A California garment factory has lost a case against the United States Department of Labor for violating minimum wage and overtime compensation rules under the Fair Labor Standards Act. The Orange County garment factory has been ordered to pay close to $900,000 to 115 workers.
Laundry Room Clothing Inc. and its owners failed to pay their workers $380,824 in minimum wage and overtime earnings. A United States District Court judge ruled November 30 in favor of the U.S. Labor Department. The U.S. Labor Department had been investigating the garment company since April. The judge also awarded the workers liquidated damages in the amount of $506,730. The U.S. Secretary of Labor, Hilda Solis, commented on the case saying that the Department of Labor will hold employers accountable for paying their employees the wages they have earned. The Labor Secretary also said that low-wage workers who work in Southern California at garment shops are “especially vulnerable.”
The garment producer had made products for clothing stores Ross Stores Inc. and Forever 21. The Laundry Room Clothing is no longer in business because it was not able to repay a loan. The Labor Department had conducted a series of investigation on the company to review its business payrolls. Workers were paid appropriately since the April investigation started, but the company missed payrolls from February 2009 to March 2009 and ultimately failed to pay them.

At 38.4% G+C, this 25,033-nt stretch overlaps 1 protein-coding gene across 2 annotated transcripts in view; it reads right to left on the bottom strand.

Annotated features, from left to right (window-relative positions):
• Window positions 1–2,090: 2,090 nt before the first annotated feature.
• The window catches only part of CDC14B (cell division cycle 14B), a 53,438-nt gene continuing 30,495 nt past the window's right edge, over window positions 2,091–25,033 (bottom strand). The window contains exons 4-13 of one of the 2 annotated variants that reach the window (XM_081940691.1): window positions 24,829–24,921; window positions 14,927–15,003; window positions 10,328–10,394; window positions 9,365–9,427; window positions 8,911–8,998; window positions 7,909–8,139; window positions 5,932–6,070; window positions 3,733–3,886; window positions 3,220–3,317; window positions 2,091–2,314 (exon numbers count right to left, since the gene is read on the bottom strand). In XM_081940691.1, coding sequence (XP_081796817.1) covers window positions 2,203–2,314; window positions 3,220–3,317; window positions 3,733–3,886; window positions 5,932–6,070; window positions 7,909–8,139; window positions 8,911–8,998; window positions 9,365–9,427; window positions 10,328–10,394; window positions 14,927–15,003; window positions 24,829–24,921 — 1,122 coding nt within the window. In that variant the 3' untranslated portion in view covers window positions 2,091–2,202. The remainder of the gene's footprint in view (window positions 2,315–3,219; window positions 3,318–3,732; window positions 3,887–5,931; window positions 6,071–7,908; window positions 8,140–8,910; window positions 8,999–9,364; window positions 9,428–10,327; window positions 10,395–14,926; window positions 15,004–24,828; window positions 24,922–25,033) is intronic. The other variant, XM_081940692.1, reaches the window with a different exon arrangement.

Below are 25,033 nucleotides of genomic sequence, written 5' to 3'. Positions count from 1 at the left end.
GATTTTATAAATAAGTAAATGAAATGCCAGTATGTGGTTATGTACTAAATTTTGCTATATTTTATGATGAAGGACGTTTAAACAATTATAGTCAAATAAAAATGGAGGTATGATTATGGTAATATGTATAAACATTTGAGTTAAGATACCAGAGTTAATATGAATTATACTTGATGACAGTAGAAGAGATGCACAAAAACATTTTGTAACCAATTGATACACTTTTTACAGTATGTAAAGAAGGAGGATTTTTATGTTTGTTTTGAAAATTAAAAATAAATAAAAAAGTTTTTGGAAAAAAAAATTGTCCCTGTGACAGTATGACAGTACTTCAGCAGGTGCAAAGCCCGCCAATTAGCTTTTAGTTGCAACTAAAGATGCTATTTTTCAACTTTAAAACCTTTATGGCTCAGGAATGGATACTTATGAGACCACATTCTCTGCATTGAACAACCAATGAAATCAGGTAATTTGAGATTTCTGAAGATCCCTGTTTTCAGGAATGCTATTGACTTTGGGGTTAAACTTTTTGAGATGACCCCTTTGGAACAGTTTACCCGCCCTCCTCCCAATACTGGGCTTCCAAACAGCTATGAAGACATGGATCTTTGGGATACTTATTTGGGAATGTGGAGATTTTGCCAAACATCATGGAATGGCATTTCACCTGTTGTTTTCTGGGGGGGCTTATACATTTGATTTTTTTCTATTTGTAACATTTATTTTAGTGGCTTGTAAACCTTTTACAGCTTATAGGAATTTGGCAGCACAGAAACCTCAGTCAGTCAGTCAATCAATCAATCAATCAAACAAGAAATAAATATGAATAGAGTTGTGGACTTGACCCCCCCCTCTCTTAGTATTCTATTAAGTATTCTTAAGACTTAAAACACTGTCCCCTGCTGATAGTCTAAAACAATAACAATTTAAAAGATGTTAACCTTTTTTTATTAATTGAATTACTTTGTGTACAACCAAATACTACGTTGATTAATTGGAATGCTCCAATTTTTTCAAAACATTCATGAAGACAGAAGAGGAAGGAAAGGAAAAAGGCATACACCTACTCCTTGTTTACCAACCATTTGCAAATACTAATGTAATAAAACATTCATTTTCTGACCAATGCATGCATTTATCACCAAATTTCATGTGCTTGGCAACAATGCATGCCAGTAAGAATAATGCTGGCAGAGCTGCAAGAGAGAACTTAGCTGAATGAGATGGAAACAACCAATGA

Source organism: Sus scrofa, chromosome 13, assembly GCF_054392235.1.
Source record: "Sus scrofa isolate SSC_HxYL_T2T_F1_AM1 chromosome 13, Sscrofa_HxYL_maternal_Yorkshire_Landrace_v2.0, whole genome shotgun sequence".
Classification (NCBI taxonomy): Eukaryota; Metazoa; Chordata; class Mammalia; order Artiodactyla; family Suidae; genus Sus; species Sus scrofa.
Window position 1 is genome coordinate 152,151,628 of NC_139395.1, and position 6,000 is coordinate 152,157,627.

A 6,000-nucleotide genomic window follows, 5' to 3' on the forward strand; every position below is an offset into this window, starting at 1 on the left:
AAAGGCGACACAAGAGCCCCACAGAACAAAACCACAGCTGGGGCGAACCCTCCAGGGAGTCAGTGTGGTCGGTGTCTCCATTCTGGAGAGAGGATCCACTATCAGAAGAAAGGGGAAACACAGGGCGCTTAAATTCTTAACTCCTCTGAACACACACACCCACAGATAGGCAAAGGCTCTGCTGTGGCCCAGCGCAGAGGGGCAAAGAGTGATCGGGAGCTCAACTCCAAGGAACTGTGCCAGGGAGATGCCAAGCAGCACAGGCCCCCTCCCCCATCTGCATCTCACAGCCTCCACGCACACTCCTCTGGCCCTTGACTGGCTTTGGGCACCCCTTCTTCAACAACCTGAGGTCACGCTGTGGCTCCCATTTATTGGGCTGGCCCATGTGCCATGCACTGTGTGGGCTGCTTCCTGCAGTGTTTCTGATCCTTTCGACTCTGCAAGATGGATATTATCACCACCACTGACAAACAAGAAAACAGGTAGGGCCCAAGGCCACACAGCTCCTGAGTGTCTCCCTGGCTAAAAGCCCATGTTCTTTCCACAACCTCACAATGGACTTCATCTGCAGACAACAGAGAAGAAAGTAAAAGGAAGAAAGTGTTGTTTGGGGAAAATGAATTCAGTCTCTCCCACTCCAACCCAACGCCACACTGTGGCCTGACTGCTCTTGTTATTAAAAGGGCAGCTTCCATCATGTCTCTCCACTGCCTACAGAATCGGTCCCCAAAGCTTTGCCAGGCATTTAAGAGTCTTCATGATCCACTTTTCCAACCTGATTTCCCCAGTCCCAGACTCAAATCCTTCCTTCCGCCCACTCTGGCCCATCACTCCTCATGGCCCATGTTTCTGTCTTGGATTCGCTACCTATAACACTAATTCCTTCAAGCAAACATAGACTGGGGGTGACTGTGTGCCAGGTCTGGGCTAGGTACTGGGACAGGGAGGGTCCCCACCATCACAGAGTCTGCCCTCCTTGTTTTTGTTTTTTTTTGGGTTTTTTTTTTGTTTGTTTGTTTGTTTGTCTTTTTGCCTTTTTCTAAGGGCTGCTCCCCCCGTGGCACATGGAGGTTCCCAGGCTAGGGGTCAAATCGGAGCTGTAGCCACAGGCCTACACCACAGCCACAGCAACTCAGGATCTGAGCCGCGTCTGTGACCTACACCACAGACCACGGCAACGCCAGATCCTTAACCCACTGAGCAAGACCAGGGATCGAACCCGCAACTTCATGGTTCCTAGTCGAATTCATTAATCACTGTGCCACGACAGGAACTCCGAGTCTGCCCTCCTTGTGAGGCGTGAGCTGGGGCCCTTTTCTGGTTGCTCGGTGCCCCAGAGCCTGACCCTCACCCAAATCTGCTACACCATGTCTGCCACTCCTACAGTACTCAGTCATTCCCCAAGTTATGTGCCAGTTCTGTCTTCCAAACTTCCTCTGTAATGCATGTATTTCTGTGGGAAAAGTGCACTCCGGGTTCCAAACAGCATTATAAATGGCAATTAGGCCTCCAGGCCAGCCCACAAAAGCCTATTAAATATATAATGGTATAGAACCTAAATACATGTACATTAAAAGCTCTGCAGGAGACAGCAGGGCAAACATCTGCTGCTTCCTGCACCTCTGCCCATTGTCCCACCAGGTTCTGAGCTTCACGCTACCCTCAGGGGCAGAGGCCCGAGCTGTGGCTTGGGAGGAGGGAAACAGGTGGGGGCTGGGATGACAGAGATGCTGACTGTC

Workers who are covered by the Fair Labor Standards Act must at least be paid the federal minimum wage of $7.25 per hour during a 40 hour work week. If a worker works beyond 40 hours a week, the worker must be compensated at time and a half.
Source: ApparelNews.net, “Orange County Garment Factory Penalized for Unpaid Wages,” 12/15/10